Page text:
Dog jackets, and more: How to best care for your pets in winter

Snug as a bug, or in this case — goat, in a rug. Picture: Supplied.Source:Supplied

WINTER is coming. When the cold winds blow and howl, for us, comfort comes from knowing we can snuggle up by the TV and heater, safe and indoors.

Our furry friends don’t always have such luxuries. Despite having coats, the cold months are also a time of hardship for our pets.

On a rainy night, wet and without shelter, Mia the Cat was found injured by a member of the public. While the cold did not cause her injuries, if she wasn’t rescued her condition would have deteriorated quickly. It’s likely she wouldn’t have made it through winter. Luckily, after her surgery, Mia made a full recovery.

Mia the cat nearly became a winter casualty. Luckily, the quick thinking of her rescuer spared her.

Mia the cat nearly became a winter casualty. Luckily, the quick thinking of her rescuer spared her.Source:Supplied

Like humans, animals can also suffer in the cold without sufficient warmth and protection.

Every winter, almost 5600 animals are taken care of by RSPCA NSW.

As temperatures start to drop off across the state, RSPCA NSW urges pet owners to consider the effects of the bitter weather on their pets.

RSPCA NSW Yagoona Hospital’s managing veterinarian, Dr Christina Zhu, provided five tips to keep pets out of harm’s way this winter.

1. Provide adequate shelter that keep pets protected from wind and rain. If an animal is housed outside, provide a warm kennel that is elevated from the ground with thick bedding materials.

2. In extreme weather conditions, it is preferable to bring animals inside. Provide pets with a warm area to sleep that is elevated from the cold floor and away from drafts. Make sure fire places and heaters have safety grills and screens so pets can’t get too close and end up with burns.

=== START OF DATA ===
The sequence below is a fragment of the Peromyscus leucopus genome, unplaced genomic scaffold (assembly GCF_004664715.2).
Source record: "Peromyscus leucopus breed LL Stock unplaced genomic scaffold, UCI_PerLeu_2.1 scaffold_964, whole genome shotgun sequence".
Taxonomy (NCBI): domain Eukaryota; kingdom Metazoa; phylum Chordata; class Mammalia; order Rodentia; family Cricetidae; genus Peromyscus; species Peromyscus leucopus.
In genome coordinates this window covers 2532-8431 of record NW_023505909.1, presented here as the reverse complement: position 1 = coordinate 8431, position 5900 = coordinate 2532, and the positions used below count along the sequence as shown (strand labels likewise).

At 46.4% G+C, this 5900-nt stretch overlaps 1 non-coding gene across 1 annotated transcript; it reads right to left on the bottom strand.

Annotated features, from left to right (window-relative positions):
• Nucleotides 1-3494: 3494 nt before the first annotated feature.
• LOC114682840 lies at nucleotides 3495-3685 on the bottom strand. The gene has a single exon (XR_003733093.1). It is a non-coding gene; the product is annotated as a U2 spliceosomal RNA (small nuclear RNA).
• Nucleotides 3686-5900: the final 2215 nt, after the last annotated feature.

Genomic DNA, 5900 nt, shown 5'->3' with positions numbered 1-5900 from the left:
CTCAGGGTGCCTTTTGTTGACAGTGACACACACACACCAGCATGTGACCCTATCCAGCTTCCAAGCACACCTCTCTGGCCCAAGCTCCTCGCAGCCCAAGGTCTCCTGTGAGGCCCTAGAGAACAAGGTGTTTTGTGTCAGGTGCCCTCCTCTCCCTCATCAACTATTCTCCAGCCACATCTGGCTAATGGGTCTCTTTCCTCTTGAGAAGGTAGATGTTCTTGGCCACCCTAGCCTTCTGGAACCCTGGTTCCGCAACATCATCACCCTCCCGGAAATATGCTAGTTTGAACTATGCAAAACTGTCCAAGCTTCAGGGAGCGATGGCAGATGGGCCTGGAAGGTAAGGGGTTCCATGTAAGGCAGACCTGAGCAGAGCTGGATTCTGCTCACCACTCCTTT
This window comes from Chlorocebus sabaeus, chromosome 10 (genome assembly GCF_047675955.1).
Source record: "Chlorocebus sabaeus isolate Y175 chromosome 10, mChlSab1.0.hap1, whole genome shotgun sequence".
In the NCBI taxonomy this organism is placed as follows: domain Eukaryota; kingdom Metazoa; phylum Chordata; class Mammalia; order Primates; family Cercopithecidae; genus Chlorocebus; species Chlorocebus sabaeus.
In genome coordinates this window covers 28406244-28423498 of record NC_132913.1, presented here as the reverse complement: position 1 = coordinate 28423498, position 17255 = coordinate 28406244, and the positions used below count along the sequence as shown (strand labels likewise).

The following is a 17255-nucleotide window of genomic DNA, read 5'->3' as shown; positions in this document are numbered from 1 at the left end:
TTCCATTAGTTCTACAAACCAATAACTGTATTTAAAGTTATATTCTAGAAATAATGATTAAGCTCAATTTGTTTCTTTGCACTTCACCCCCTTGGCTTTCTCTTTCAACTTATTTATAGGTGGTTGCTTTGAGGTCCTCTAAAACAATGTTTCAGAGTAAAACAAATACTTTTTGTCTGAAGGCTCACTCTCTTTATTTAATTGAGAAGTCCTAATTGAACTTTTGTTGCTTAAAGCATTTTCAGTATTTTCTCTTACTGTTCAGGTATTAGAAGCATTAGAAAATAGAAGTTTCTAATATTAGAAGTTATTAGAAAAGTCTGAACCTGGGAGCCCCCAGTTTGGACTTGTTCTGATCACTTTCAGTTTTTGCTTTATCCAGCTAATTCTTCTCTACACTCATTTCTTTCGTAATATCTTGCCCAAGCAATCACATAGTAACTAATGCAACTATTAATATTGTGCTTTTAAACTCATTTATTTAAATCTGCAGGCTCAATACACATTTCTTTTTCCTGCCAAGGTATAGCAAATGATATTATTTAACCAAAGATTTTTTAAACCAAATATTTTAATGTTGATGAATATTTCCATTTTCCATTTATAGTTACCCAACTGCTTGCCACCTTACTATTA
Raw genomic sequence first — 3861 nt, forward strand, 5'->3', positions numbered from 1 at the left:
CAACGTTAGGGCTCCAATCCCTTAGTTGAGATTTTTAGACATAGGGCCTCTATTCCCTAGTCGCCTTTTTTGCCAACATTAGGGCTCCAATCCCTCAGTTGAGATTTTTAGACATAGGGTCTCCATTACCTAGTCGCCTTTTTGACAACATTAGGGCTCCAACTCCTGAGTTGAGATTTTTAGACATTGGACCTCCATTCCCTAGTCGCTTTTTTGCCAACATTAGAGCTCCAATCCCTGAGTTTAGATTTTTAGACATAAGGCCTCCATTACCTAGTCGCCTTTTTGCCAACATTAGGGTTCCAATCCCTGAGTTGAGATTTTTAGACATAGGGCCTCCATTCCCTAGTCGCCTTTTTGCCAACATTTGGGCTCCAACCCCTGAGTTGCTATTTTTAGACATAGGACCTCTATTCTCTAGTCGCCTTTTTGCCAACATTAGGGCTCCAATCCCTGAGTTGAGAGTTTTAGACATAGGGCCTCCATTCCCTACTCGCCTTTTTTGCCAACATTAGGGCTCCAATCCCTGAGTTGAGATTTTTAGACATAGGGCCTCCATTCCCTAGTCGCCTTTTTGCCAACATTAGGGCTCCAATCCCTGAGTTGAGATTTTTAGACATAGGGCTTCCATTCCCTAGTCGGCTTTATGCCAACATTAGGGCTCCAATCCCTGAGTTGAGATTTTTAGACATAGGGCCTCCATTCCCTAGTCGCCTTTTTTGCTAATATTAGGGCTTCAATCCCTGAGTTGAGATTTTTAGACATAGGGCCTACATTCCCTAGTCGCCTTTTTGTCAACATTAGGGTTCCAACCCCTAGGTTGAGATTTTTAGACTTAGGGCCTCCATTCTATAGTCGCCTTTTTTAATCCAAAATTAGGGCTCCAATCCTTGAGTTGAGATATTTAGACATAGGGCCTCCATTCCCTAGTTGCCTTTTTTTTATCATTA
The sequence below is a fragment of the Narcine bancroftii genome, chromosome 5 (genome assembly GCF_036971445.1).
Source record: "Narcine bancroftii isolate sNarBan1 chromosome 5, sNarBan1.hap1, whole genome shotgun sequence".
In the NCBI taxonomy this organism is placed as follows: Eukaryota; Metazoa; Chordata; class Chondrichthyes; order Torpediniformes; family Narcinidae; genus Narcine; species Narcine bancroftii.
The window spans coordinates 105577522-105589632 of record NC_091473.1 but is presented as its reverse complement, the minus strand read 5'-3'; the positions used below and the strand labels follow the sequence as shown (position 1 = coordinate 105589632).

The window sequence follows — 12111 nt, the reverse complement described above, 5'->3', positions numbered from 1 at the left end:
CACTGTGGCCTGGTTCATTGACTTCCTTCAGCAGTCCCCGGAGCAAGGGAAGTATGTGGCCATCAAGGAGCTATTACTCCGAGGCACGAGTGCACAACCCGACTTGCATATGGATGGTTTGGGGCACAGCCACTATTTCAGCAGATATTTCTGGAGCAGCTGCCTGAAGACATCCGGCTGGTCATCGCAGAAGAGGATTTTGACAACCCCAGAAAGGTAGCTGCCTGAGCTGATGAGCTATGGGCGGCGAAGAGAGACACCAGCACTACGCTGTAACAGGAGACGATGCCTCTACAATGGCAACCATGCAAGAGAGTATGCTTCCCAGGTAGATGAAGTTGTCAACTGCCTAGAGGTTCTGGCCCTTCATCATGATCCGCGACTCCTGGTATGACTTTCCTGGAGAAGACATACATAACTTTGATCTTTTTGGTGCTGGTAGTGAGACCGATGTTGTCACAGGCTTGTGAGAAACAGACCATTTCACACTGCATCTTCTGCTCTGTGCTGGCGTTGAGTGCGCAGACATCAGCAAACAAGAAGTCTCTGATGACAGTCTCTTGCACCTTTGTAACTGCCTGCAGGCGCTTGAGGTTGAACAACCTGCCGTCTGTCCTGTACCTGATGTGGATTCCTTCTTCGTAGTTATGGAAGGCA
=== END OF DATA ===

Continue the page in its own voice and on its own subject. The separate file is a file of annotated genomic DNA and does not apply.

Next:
3. Accessorise pets with winter woollies that will help them maintain their body temperature in the cooler weather. This is particularly important for short-coated breeds. The elderly, young and those with underlying illness feel the cold more than others and are probably best kept indoors.

4. Animals’ nutritional requirements can also increase in winter months. More energy is used to keep core body temperature regulated, meaning if a pet spends significant amounts of time outdoors or is exposed to colder temperatures, they will have a higher daily caloric requirement and need more food.

5. Just like humans, dogs and cats suffer the effects of arthritic pain more in cold, wintry weather. If you know your pet has arthritis or you notice signs of lameness, a stiff gait, difficulty getting up and reluctance to exercise, a trip to your vet is essential. Arthritis can be debilitating and painful, but can be managed with various treatments.

RSPCA NSW has developed a free pocket-sized Pet First Aid Guide which you can keep in your wallet to make sure you always know how to handle an emergency.

NSW residents can get a free copy of the Pet First Aid Guide by texting “NSW” to 0476 444 333.

If your pet is seriously ill or hurt, even if you are in doubt, immediately call the vet before giving first aid.

As promised, goats in sweaters.

Goat in sweaters0:31

When the temp dropped below freezing on these kids' first night we knew it was the perfect timing to pull out the amazing trio of sweaters from Sunflower Farm Creamery.